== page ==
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Sun 3 Feb 2008 04:00 AM

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Counting the cost

It's not often living in Dubai that you have cause to complain about rainy weather.

It's not often living in Dubai that you have cause to complain about rainy weather. In fact, for British citizens like myself, the rare sight of rain is usually a cause for celebration, bringing back fond memories of the days when you never went anywhere without your trusty umbrella.

But last month's unexpected downpour gave people much to gripe about in the UAE. It rained for nearly a week solid with total rainfall in Dubai during January 11-16 measuring 108.8mm, according to the Dubai International Airport metrological office. That's in comparison to average rainfall of 15.6mm for the ENTIRE month of January.

While for most the rainfall was inconvenient, for landscape contractors, gardeners and suppliers it was disastrous. The firms we spoke to told of a whole host of problems from flooded sites to staff shortages, to difficulties in sending and receiving supplies.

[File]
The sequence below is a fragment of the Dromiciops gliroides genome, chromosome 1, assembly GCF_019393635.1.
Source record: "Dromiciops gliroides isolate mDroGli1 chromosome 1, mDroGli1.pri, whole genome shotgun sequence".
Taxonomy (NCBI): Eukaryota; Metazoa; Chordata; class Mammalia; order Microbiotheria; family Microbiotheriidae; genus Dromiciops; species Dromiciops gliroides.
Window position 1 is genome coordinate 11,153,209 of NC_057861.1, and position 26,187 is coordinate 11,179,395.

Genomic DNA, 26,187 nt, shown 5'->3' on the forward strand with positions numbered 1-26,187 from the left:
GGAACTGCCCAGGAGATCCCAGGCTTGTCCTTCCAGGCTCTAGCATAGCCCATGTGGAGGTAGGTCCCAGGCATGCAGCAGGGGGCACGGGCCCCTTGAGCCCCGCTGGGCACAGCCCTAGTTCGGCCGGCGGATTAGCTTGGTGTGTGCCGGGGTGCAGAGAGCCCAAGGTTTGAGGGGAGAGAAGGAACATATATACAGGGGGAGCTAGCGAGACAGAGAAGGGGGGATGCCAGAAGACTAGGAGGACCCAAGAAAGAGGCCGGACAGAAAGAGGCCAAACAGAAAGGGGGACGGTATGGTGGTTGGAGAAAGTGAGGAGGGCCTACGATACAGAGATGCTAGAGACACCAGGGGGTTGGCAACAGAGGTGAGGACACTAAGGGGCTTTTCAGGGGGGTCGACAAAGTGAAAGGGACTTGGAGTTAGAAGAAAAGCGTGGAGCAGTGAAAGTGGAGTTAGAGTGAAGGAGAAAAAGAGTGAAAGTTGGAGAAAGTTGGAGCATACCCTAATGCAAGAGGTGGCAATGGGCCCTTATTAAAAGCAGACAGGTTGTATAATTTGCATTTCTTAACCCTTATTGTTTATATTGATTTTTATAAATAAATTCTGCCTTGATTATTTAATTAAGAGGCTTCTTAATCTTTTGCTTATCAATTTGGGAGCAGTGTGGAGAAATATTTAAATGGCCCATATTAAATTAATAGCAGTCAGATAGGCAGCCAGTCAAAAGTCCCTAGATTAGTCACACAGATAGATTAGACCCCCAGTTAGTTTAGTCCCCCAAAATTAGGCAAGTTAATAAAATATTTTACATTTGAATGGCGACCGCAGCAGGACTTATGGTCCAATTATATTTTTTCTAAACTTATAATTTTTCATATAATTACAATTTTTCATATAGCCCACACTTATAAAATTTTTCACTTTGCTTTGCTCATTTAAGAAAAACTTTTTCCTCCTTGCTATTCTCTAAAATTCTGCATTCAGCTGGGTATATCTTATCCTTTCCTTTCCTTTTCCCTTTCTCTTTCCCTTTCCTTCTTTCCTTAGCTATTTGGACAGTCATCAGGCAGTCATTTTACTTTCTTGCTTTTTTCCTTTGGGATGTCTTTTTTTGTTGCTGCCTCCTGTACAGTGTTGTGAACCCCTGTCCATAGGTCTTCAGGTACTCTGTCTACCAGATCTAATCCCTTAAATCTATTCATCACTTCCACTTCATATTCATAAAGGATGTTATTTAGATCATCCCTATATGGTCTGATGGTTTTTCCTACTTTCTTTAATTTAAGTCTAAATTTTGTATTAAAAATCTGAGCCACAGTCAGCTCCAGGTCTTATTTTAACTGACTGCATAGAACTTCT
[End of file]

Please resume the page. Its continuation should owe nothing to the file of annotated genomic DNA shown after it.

What this whole episode proved is the importance of having a back-up plan in case a project gets delayed. Particularly on larger projects, where lost time represents lost money, and lots of it, businesses need to prepare for the worst.

While more rainfall isn't expected just yet, the unexpected can and does happen - it even snowed in Saudi the other week- and the smart business is the one that thinks ahead.

On a brighter note, it is encouraging to see the number of new projects promoting the outdoor that are being launched in the region. Dubai Promenade, from Nakheel, announced this month, is the latest to highlight the importance of maximising the outdoor space. Arabian Canal, profiled by Commercial Outdoor Design this issue, is another project where the designers and developers have put the use of open space high on the agenda.

All too often when talking about design and construction, it is the buildings that steal the limelight. Whether it's the tallest building, the twirliest building or the most tree-like building - as unveiled at last month's World Future Energy Summit - it is the buildings that grab the headlines while the all-important space between the buildings and surrounding the buildings is left in the shade. It's good to see outdoor design and the work of outdoor professionals getting the attention it deserves at last.

Arabian Business: why we're going behind a paywall

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